Last week, we asked you to tell us your dating secrets (or, as we like to call them, your sex tips). A lot of the advice was pretty standard—you should shower, eat right, wear clean clothes, and so on. Other tips were just plain crazy—you should use a condor’s wing to wash your genitals and recut your nails to look like birds’ claws.
Most of your tips were smart and practical, and they would all help with any dating scenario. We narrowed it down to the best advice you had for improving your dating life, which we then turned into a ranking of 10 tips to help you kick dating butt.
Top photo by Angie Riga.
10. “Act the same way everywhere.”
We had a lot of tips on this one. Other than not committing a crime, you should be the same person in every situation, regardless of the context. Don’t be late, don’t expect the world, and don’t talk to people you don’t know. This sounds basic, but we actually had lots of people tell us they didn’t take their phones when they first went on a date or walk someone home when they were interested in more. Other tips involved being polite and remaining calm.
“I’ve heard from people that if you want to attract a man you must be submissive and like pleasing men. Which is BS. I think it is true if you are a woman that has a terrible relationship with a male. But not at all if you are not into it and not willing to be a submissive.” – Tony, 19, New Jersey
“You want to act like you are not into it. The reason being you want to build that wall of protection and it’s hard to be in too deep with someone if you have a wall and you aren’t letting the other person in. This was a big one for me for quite a while. I used to get on a date and tell the woman her butt was too big or her hair was fake or something like that. I was so afraid of getting too close and hurting her feelings that I really held myself back. I am very confident and independent and wasn’t willing to make my best effort to be there for her. I wish I could have known ahead of time that was a bad habit for a relationship to start with!” – Nate, 27, New York City
“Act like someone is buying you a drink. Be nice, but not too much https://www.sumy-romantic.com/top_reasons_to_use_adultsearch_in_ukraine_order_sex_online.html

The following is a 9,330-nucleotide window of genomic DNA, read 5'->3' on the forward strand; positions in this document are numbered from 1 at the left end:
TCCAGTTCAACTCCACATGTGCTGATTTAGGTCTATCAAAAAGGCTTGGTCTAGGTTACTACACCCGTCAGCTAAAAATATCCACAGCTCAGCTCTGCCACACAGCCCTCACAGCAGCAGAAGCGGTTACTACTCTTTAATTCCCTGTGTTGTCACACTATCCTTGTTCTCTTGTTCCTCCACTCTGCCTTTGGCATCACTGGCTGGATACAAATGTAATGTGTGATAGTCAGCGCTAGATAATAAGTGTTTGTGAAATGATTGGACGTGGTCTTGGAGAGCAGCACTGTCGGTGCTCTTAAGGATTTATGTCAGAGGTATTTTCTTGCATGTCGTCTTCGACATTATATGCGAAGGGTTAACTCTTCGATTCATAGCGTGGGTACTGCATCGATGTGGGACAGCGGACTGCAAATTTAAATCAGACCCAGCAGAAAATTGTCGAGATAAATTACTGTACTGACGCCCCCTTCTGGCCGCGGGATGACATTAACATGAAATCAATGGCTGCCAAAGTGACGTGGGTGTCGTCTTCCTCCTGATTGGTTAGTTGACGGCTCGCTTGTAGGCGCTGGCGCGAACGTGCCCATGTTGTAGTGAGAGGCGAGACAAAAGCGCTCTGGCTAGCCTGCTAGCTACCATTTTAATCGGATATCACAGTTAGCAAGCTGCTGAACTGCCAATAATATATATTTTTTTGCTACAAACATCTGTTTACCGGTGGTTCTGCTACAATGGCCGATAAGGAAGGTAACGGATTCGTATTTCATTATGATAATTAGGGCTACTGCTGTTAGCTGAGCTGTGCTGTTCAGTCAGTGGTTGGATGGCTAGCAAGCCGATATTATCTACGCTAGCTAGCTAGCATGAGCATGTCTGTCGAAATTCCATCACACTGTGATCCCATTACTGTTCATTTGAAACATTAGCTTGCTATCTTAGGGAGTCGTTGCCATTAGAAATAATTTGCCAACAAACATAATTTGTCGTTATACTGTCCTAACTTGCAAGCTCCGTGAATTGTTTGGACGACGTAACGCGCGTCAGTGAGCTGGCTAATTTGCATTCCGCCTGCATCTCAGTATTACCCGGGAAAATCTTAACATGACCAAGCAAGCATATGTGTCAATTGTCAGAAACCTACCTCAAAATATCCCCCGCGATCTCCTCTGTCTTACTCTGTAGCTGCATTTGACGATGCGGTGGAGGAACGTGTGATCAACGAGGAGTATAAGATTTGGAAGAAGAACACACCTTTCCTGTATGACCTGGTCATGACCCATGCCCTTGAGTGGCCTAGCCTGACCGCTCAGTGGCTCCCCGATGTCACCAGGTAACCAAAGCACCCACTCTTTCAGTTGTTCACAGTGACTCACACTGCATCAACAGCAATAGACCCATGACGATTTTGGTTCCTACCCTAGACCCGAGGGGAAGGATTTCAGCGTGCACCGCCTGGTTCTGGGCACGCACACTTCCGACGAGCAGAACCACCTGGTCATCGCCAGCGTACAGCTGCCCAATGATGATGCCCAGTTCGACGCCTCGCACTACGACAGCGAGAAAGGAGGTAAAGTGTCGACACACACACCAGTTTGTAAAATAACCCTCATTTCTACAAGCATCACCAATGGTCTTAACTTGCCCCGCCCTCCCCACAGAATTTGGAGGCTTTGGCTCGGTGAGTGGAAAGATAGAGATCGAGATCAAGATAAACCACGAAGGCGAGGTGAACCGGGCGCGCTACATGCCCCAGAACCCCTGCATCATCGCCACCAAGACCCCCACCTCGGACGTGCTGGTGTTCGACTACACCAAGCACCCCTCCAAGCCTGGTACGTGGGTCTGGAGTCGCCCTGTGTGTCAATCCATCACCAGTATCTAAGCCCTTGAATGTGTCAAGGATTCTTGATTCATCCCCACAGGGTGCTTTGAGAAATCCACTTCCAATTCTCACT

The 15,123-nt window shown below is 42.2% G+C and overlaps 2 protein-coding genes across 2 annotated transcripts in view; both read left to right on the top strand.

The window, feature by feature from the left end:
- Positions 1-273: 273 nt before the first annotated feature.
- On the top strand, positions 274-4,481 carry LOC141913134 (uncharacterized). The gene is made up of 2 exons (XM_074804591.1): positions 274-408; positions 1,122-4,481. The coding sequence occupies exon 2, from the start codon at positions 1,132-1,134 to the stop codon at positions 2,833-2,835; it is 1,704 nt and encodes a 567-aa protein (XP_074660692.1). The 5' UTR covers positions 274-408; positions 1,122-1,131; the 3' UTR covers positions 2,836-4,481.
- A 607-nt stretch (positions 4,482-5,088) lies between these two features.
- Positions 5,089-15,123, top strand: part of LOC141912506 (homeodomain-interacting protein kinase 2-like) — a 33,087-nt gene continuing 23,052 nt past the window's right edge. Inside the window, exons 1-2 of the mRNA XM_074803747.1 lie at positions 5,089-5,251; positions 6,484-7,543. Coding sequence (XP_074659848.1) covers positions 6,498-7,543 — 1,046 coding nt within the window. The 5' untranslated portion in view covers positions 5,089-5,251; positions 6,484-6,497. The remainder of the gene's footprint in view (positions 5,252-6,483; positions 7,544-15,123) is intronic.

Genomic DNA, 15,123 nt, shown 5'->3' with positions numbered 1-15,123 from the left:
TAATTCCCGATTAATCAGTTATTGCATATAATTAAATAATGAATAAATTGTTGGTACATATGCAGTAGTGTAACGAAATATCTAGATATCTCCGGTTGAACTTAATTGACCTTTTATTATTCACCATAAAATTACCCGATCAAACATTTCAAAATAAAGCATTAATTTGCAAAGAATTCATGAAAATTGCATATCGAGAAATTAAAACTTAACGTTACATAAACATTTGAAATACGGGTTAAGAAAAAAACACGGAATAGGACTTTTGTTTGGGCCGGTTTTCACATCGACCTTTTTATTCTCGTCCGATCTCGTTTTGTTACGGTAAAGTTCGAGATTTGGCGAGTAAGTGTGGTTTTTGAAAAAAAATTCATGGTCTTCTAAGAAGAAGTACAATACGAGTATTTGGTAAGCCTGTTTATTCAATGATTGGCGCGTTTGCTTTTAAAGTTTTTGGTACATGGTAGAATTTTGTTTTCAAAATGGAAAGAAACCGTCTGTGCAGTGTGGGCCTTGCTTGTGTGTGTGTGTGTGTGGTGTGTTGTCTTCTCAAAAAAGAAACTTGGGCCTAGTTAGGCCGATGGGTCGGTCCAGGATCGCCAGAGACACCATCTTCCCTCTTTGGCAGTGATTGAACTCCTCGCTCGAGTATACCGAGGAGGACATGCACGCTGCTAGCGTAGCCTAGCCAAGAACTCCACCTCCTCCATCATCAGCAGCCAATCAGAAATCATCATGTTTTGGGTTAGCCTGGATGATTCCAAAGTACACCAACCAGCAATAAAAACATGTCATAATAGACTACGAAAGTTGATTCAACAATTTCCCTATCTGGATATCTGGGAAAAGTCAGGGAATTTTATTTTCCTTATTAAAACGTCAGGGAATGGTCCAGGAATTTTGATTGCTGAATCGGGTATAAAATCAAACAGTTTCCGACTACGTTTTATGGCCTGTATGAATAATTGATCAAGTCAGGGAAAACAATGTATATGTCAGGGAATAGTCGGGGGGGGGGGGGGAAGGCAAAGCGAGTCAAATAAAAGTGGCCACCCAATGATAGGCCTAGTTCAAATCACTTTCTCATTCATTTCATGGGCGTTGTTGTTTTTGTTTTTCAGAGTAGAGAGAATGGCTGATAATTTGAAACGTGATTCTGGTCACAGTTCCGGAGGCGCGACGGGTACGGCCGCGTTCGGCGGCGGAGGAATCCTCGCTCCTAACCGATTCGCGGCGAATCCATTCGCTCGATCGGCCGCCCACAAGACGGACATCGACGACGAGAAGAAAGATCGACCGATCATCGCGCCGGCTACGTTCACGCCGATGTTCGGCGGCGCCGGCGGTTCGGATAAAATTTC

Part of the reason dating can be so intimidating is that we tend to think of ourselves as “one person” when we’re on our own and a different person when we’re with another person. We imagine that if we make a mistake, we aren’t going to do or say something crazy when we’re alone. We believe that if we are with someone else, they’ll be able to make us better person than we are alone. For most people, that’s not the case.
But we all do that. We get way more crazy in public than we do in private. We are more sensitive, more empathetic, more open, and—god forbid—we’ll say something that doesn’t come out right when we’re with someone else. But the reality is that you probably won’t be that different with someone than you are on your own. It’s a logical fallacy that being with someone else makes us better versions of ourselves.
The best advice to date: By now, you should know that we aren’t perfect and everyone has faults. Because of this, you should be willing to go to places you wouldn’t normally go when alone. Think about it: You might be eating at a place you never eat at alone—a club, restaurant, or a fancy coffeeshop—and you see something out of place. Something that doesn’t look quite right. In public, you say nothing, but when you’re with someone else, you stop to take a closer look. You explain to them what’s wrong, you note it to the manager, and you politely ask for their help. You see something out of place and don’t ignore it, and you go to find someone to help you.
That’s the thing to remember about dating. If you have a pet peeve about something when you’re alone, chances are it’s going to come out during a date because you are sensitive, and you feel like you’re letting your partner down by being unfaithful to their perceptions of you. In public, you’re not. You’re happy to admit what you think is wrong about your ex’s new dog, your parents’ cruise, or your friendship with a boy or girl. You talk about it. You call it out, and then you move on. But you’re also willing to call your friends out on it, admit it to your family, and try to fix the problem.
If that seems contradictory, it’s because the act of admitting an error is one of the hardest